(Breathe.) Sorry. I know it's a professional sport and all, and I know that in modern times, esp. in the US, these things get refined to the nth degree, including the way in which contracts for the participants are negotiated, but I cannot for a moment accept that the soulless abomination that is Boras is entitled to a moment's consideration on anything other than the matter of the contracts of his own clients and then only privately in his negotiations with the clubs in question. As a social or moral commentator, he has nothing to say that can be of any interest to humanity. He has set himself up to make as much money as he can for his clients and, by inference, himself. That's it. He has nothing else. Nothing.

    Boy. I really hate his type, don't I?

    • BrienJackson

      "He has set himself up to make as much money as he can for his clients and, by inference, himself."

      Um…so? I mean, there's a lot in there that I fundamentally disagree with in a variety of ways (full disclosure, in terms of off-the-field matters, Boras might be my single favorite person in all of baseball), but I really don't get what this is supposed to mean as a pejorative. Yes, Boras has "set himself up" to get the best deal he can get for his clients, but what makes that a bad thing? It's not like he's fleecing the public treasury and taking money from school lunches or something, any dollar he doesn't get is just going to go into some billionaire owner's pocket. As far as that battle goes, it really doesn't matter to me which otherwise useless rich guy's bank account gets fatter.

      • Hugh

        Love that we're writing to each other on our first rebuttals at the same time!

        Come back to me on mine above, if you'd like.

    • roadrider

      So Boras is a "soulless abomination" and a "leech sucking money from the bloated body of MLB"? What does that make MLB which is a multi-billion dollar business that sucks every dollar (and cent) it can out of its fans with outrageous prices for tickets, parking and concessions, contributes in no small part to raising cable TV rates for fans and uses ridiculous black out rules to prevent fans who want to pay to watch games from doing so if they happen to live in the wrong place. Add to to all this that MLB, if it were any other business, hell, if it were any other sport, would be an illegal cartel in blatant violation of anti-trust regulations.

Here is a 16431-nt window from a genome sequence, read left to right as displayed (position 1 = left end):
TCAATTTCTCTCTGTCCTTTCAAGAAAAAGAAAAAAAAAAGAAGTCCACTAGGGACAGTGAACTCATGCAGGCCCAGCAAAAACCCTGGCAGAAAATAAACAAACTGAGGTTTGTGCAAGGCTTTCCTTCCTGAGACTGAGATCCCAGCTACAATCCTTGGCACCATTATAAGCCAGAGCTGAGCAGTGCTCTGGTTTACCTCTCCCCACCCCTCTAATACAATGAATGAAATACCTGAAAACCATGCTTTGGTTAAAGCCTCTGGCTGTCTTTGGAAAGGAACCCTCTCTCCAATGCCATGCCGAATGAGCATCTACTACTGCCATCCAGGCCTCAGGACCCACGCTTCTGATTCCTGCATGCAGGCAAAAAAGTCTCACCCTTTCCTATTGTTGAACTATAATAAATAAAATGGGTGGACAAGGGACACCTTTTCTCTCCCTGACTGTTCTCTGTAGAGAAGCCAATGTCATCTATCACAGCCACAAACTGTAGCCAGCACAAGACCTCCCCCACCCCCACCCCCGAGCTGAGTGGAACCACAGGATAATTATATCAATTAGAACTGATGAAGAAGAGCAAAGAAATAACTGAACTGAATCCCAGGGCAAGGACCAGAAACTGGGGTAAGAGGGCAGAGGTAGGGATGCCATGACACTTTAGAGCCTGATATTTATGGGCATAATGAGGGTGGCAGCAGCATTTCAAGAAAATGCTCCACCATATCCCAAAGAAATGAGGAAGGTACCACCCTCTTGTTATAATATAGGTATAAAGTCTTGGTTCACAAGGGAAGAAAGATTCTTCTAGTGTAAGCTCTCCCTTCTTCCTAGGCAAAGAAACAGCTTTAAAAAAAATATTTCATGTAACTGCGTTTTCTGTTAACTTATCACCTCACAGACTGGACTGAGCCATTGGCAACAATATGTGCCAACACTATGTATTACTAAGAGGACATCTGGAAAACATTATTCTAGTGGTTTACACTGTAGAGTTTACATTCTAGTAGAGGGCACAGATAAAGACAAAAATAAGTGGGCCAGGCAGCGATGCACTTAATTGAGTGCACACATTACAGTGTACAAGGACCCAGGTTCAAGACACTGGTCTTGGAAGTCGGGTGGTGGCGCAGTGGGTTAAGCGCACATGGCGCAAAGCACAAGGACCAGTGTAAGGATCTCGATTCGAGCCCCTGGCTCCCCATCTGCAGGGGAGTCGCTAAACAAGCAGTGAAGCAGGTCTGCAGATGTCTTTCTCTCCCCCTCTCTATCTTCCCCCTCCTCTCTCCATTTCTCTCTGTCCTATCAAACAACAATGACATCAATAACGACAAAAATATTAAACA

So please excuse me if I can't get outraged about Scott Boras beating up on poor, little old MLB.

      • Professor Longnose

        Again, why does one of the set of MLB and Boras have to be right? They’re both grabbing all they can. Fans get screwed.

        By the way, the anti-trust thing–it’s a little overblown at this point. Basically, all the anti-trust laws are written into the CBA. The only two things different with baseball and other sports are that the fines aren’t tripled if you violate the agreement as opposed to losing an antitrust case, and baseball franchises have a right to refuse to allow other teams into “their territory”.But it’s baseball owners who lost an antitrust suit, not other sports, and the baseball union is far more powerful in baseball than in any other sport.

        That doesn’t make owners good guys. Most of them are scum, adnt eh system sucks. But what you said about antitrust is, in my capacity as no expert on any of this stuff, not true.

        • BrienJackson

          "Fans get screwed. "

          Well, no, because as I said above, Boras has basically no give and take with fans. His money comes out of ownership's profits, and doesn't affect the fans.

        • roadrider

          But what you said about antitrust is, in my capacity as no expert on any of this stuff, not true.

          Actually, it is. What you said about baseball being the only sport to lose an anti-trust suit is false. Baseball's antitrust exemption has twice been upheld by the Supreme Court. The NFL lost the anti-trust suit filed by Al Davis and the USFL in the 80's. True, they were fined only $3, they did lose the case. It's not clear to me that MLB has lost an anti-trust suit. They lost their exemption as it applies to labor issues but the rest of the exemption was codified into law by the Curt Flood Act of 1998.

          And I never said that Boras was "right", in fact, I said his comments were somewhat disingenuous. I merely said that it was not hypocritical for him to criticize the draft – and it's not. You should really read more carefully and know your history before you comment.

          • roadrider

            Correction – the NFL was fined $3 in the USFL case. IIRC Davis won the right to move his team to LA.